Spam glossary: Anti-spam, spam and its derivatives

What is spam?

Definition of spam

Spam is an Internet canvassing technique involving the mass distribution by e-mail of information, often of an advertising nature, unsolicited by the recipient Internet users. We consider as spam all emails that do not comply with the Law for Confidence in the Digital Economy (LEN) of 22 June 2004, supplemented by the interpretative clarifications defined by the CNIL at its meeting of 17 February 2005.

The definition of spam is different for private and professional mailboxes. For private individuals, an email is considered to be spam if the sender has not obtained the consent of the owner of the email address through opt-in. This is much less clear-cut for business email addresses, where the difference between spam and commercial canvassing is sometimes tenuous. The French Data Protection Authority (CNIL) considers that an email sent via the Internet to a professional electronic mailbox, without prior consent, is not considered to be spam if the message is sent by virtue of the position held by the person, in a private or public organisation, who allocated the email address.

Glossaire spam

What is the difference between spam, phishing and scam?

Phishing and scam are forms of spam. Simple spam is often aimed at selling a product. Phishing or scam falls into the category of fraudulent computer messages. In this case, the email is an attempt to recover a person’s data, such as a code, identifiers or bank details. This type of message will encourage the user to visit fraudulent forms, or contain an attachment that is, in fact, a virus. The sender’s mailbox may itself have been hacked by spammers, who use it to send apparently secure e-mails.

How do you combat spam?

If the message is a newsletter, it is very difficult to know whether you have given your consent or whether your data is being misused. Tell the sender that the message is unwanted by clicking on the unsubscribe link, which is usually at the bottom of the page. Do this systematically and your inbox should gradually empty.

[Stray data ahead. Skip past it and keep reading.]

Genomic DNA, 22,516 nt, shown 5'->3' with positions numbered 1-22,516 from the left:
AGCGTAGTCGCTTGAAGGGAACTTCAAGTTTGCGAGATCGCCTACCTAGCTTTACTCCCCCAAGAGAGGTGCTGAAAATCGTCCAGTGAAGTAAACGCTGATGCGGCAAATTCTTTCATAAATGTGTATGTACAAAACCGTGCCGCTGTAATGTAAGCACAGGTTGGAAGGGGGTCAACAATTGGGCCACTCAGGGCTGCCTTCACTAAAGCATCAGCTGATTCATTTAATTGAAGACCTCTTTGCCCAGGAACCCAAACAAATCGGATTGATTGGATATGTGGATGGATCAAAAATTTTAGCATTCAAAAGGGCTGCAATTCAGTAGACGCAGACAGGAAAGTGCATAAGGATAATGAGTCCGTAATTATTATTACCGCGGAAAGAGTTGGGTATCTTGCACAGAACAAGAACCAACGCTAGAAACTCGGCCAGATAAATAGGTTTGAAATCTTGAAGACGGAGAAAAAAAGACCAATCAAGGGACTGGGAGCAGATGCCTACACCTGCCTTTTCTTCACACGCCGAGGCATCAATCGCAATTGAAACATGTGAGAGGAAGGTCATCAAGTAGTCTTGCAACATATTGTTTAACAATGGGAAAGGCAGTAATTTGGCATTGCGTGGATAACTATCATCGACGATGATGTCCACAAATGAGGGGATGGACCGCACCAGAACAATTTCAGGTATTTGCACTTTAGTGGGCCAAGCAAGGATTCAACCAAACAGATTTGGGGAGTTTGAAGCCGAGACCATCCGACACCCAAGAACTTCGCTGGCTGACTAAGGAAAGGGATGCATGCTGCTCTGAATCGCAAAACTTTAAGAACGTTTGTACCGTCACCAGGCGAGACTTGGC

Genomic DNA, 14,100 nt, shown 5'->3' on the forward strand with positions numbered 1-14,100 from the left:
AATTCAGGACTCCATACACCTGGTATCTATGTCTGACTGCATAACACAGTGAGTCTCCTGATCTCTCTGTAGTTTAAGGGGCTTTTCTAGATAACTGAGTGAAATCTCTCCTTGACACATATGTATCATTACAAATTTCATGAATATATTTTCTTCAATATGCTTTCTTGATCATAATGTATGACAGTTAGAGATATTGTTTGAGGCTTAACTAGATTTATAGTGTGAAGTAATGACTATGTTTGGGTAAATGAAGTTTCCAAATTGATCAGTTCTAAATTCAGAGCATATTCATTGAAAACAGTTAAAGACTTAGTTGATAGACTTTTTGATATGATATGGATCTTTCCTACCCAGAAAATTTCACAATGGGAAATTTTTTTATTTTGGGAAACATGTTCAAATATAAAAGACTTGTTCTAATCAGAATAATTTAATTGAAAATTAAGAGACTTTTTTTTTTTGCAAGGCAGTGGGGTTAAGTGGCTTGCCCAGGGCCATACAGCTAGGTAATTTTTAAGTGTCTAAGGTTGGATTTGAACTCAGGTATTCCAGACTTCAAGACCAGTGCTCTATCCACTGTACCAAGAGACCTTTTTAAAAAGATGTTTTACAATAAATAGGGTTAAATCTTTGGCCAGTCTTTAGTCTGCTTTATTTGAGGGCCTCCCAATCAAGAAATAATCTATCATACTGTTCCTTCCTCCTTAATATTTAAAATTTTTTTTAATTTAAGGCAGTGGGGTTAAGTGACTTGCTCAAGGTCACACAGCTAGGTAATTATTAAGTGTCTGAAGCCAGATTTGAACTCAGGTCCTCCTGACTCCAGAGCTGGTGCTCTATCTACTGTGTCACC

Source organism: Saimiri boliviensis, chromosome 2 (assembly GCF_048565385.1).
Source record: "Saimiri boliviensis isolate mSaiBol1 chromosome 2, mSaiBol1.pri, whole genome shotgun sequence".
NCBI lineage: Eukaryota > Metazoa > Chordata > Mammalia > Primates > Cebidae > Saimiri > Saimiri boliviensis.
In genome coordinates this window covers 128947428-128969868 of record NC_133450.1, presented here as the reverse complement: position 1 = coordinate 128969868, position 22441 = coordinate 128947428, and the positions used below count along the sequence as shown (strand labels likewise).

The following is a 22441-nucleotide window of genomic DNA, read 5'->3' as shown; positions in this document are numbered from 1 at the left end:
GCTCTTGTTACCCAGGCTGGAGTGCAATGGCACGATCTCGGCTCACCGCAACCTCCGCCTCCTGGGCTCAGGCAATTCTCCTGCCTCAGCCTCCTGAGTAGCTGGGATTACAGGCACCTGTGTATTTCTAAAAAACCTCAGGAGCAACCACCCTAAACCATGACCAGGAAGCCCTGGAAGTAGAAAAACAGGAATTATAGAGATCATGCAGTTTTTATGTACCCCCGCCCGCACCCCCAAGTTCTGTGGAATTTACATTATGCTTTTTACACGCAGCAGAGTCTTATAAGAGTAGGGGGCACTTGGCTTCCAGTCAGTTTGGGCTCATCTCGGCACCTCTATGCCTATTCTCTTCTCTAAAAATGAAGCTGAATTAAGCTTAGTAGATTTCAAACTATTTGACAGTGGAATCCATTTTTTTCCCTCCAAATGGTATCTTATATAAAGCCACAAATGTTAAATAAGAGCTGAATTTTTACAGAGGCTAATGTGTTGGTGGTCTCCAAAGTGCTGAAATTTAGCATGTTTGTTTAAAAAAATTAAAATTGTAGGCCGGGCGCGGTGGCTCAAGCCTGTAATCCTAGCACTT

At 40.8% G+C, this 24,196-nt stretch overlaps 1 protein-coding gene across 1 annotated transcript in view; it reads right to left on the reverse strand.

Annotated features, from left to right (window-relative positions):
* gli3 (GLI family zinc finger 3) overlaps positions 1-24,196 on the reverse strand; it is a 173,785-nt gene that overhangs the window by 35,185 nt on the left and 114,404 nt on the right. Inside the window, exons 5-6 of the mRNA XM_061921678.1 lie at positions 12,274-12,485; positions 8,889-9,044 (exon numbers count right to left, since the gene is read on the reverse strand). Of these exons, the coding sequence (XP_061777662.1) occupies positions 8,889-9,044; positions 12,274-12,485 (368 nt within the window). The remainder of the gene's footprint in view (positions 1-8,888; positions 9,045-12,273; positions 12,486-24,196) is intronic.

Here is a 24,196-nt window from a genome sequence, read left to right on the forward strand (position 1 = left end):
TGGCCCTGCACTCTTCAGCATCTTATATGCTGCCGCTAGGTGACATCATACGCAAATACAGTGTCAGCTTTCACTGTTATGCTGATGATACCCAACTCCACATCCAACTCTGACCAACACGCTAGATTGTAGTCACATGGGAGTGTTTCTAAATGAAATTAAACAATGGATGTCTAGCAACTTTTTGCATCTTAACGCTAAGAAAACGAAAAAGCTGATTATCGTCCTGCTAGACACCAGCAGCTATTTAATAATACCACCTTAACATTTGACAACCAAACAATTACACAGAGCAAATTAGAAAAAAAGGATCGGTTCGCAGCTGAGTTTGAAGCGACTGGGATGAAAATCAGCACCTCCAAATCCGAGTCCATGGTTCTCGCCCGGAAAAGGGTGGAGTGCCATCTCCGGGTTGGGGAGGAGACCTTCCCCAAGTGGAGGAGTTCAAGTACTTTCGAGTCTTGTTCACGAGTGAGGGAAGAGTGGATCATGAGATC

If the message does not have an unsubscribe link, you can report it as spam or put it in your junk mail folder. This will train your e-mail and make it more intelligent. Reporting messages as soon as they are received by recipients is a crucial step in the fight against spam containing suspicious links or content.

When it comes to corporate security against cyber attacks, it is essential to have an email protection service like This will filter spam (phishing, scam, malware) as well as viruses and attempts to hack into your data, sites or users.

How can I protect my business against spam?

In France, the lack of IT protection for business emails is the number one vector for corporate hacking. IT service managers, security officers or management can subscribe to online IT security services such as Altospam to increase the level of protection and filtering. The implementation of a protocol for rapid reporting of suspicious e-mail as soon as it is received, with a guide and documentation in French and English, facilitates the user experience and helps to improve awareness of threats coming from the web.

Why am I getting lots of spam?

Spammers collect email addresses from the web on a massive scale in order to send their advertising or phishing attempts. Your email may have been shared on databases, seen on forums or resold after registration on harmless sites or in competition games.

If you receive an email like this, you should never click on it or reply to the spammers. They will identify you as active and send you even more emails. By filtering messages upstream, outsourced anti-spam solutions discourage spammers, who then see you as a “cold” target. What’s more, by systematically reporting any unwanted e-mail received via the Internet to these specialist services, you are more likely to react quickly and have it taken into account.

Origin of the word spam, etymology and a brief history of spam:

Various more or less authorised theories attempt to define the etymology of the term spam, going back in history to the pre-war period!

In 1937, an American food manufacturer named a tin of pork SPAM, an acronym for “Spiced Porc And Meat”. In the 70s, Monty Python’s Flying Circus series exhumed the word spam in an anthology scene in which diners reading the menu began chanting the word SPAM until their noise drowned out all conversation.

20 years later, the first script written in the Perl language appeared, flooding the ancestors of today’s forums with unsolicited advertising messages. An irritated user used the word “spam” to describe the intruding messages. This was the origin of the word spam as we know it today, when it was first used to describe a mass mailing of unwanted advertising pollution. Our Canadian friends prefer the highly appropriate term “pourriel”, which is a contraction of “pourri” and “courriel”.

Today, this definition is mainly used in France to designate unwanted and unsolicited emails, whether they be phishing attempts, virus mailings or simply messages with suspicious content.


Example of spam, unsolicited advertising.

Invaded by spam?

On average, teams spend a third of their weekly time managing spam. With Altospam’s Mailsafe solution, this time is reduced by 40%. We offer a free 15-day analysis of your mailbox.